The Klingon Hamlet
Simon and Schuster, 2001 M05 19 - 240 pages
For too long, readers throughout the Federation have been exposed to The Tragedy of Khamlet, Son of the Emperor of Qo'nos, that classic work of Klingon™ literature, only through inadequate and misleading English translations. Now at last, thanks to the tireless efforts of the Klingon Language Institute, this powerful drama by the legendary Klingon playwright, Wil'yam Shex'pir, can be appreciated in the elegance and glory of its original tongue.
This invaluable volume contains the complete text of the play, along with an English translation for easy consultation and comparison. In addition, an incisive introduction explains the play's crucial importance in Klingon culture, while copious notes illustrate how the debased English version diverges from the original, often distorting and even reversing the actual meaning of the verses.
Khamlet, the Restored Klingon Version, is a work that belongs in the library of every human who hopes truly to understand what it means to be Klingon.
From inside the book
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In his 'Problem Plays,' on the other hand, Shex'pir departs from the conventions of the Klingon stage, and casts a critical eye on Klingon society, at both the individual level and in its relations with other civilizations.
... let belief take hold of him Touching this dreaded sight, twice seen of us: Therefore I have entreated him along With us to watch the minutes of this night; That if again this apparition come, He may approve our eyes and speak to it.
Before my God, I might not this believe Without the sensible and true avouch Of mine own eyes. Is it not like the king? As thou art to thyself: Such was the very armour he had on When he the ambitious Norway combated; So frown'd he once ...
A mote it is to trouble the mind's eye. In the most high and palmy state of Rome, A little ere the mightiest Julius fell, The graves stood tenantless, and the sheeted dead Did squeak and gibber in the Roman streets: As, ...
Therefore our sometime sister, now our queen, The imperial jointress to this warlike state, Have we, as 'twere with a defeated joy,— With an auspicious and a dropping eye, With mirth in funeral, and with dirge in marriage, ...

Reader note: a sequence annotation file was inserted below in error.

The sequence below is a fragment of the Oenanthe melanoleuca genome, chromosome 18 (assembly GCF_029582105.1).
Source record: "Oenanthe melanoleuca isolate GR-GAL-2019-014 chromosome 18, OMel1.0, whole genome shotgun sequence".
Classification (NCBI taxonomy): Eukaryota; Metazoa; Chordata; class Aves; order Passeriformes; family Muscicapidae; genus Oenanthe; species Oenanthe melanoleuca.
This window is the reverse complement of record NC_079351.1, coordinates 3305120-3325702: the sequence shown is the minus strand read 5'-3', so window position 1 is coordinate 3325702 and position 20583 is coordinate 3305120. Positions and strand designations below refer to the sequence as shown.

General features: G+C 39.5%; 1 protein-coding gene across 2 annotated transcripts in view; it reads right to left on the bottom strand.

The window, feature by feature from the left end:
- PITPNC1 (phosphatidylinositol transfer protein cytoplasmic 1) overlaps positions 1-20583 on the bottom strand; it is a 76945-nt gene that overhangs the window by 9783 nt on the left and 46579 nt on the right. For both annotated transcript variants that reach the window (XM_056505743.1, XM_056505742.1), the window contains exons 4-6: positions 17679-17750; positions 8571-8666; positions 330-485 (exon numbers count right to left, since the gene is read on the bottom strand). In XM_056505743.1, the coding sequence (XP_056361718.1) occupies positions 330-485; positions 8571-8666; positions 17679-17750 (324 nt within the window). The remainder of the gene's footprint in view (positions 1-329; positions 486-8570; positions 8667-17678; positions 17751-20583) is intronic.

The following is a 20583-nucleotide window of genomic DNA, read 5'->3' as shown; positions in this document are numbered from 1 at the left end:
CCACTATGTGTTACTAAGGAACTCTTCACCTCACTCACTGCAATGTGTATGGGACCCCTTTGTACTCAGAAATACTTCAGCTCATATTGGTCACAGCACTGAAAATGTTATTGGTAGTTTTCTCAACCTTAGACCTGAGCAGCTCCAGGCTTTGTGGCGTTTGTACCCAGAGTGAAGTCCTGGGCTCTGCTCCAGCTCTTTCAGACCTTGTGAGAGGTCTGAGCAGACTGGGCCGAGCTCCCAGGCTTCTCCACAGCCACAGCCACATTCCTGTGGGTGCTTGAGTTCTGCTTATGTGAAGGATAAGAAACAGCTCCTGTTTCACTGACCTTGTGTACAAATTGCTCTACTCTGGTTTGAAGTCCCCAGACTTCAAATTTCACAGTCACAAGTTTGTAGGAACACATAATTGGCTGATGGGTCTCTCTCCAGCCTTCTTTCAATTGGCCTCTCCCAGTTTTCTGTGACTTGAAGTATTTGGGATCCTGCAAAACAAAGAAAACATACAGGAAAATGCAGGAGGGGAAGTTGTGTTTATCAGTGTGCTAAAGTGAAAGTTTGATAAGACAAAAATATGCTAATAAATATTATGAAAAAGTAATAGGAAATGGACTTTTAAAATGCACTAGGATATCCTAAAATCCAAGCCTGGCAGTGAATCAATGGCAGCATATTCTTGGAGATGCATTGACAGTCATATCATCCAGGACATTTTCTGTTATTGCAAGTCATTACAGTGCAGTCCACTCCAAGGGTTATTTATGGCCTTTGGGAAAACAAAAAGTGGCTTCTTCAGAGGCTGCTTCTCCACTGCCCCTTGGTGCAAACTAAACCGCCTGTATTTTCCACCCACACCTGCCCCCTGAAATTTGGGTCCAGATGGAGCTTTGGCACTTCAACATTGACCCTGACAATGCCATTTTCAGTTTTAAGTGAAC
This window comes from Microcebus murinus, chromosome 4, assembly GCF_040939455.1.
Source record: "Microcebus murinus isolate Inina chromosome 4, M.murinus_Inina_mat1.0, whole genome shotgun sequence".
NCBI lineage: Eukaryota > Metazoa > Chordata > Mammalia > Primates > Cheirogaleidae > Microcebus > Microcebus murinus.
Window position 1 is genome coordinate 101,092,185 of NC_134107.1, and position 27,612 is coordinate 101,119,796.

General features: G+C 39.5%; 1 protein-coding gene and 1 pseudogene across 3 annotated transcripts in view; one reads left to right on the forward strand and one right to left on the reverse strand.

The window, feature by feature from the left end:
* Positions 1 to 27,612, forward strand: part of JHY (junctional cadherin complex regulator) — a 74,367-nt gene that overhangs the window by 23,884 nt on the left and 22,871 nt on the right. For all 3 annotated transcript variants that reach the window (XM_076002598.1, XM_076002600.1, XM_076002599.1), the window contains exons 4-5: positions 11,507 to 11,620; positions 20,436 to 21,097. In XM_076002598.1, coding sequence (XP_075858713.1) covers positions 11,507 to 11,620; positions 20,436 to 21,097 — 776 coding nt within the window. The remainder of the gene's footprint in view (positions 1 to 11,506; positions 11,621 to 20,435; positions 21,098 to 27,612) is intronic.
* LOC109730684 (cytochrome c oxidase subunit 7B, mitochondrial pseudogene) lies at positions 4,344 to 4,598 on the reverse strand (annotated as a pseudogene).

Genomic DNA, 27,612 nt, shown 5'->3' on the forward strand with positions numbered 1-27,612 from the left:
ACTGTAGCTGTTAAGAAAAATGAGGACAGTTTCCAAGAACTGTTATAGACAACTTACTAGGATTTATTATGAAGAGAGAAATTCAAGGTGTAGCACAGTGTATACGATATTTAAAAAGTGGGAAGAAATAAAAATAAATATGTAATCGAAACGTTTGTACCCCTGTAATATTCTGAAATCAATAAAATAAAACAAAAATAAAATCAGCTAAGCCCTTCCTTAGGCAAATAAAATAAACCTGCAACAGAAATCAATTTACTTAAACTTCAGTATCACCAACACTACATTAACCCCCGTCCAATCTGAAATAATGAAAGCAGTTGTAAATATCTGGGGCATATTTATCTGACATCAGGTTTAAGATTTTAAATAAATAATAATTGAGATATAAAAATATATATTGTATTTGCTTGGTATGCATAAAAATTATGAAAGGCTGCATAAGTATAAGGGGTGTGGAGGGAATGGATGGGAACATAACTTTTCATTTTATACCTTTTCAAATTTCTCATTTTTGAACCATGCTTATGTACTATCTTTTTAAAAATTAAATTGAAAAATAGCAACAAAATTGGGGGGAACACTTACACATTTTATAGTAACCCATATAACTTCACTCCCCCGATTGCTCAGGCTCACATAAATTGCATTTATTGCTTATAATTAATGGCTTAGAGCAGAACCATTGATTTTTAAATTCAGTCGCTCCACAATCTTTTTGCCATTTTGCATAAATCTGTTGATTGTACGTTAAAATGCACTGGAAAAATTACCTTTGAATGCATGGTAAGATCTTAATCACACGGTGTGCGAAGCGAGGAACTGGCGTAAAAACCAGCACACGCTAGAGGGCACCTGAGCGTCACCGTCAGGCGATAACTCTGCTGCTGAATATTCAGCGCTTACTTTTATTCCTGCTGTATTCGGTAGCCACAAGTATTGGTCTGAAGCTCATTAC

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How fun to have a parallel edition with the English text of Hamlet on the left page and the corresponding Klingon text of Khamlet on the right page! Then in the back are the textual notes because when the humans stole the work for themselves, they made various changes to fit peculiarities of human culture. Face it, humans are wimps compared to Klingons! And humans have no sense of operatic drama.
As far as the story goes, this is a tale in which nearly all of the characters are supposed to be noble, but most of the deaths are dishonorable. How can these schemers and back-stabbers even claim to be Klingon? They have no place in Sto-vo-kor!
Fortunately, there are a few deaths that are glorious and honorable. They stir the heart.
Another fun part of reading this play is that so many of the speeches and archaic phrases have come into the collective memory of a large number of people. Even the human version has a certain amount of memorable verses. School children should memorize these and their elders should review them often. Modern readers should pepper their conversation with terms such as "Odds bodkin!" Our lives would be so much the richer.
Do you want a book that will be worth the time you spend on it, even though it takes you away from weapons practice and other worthwhile activities? Then this is a book you should read.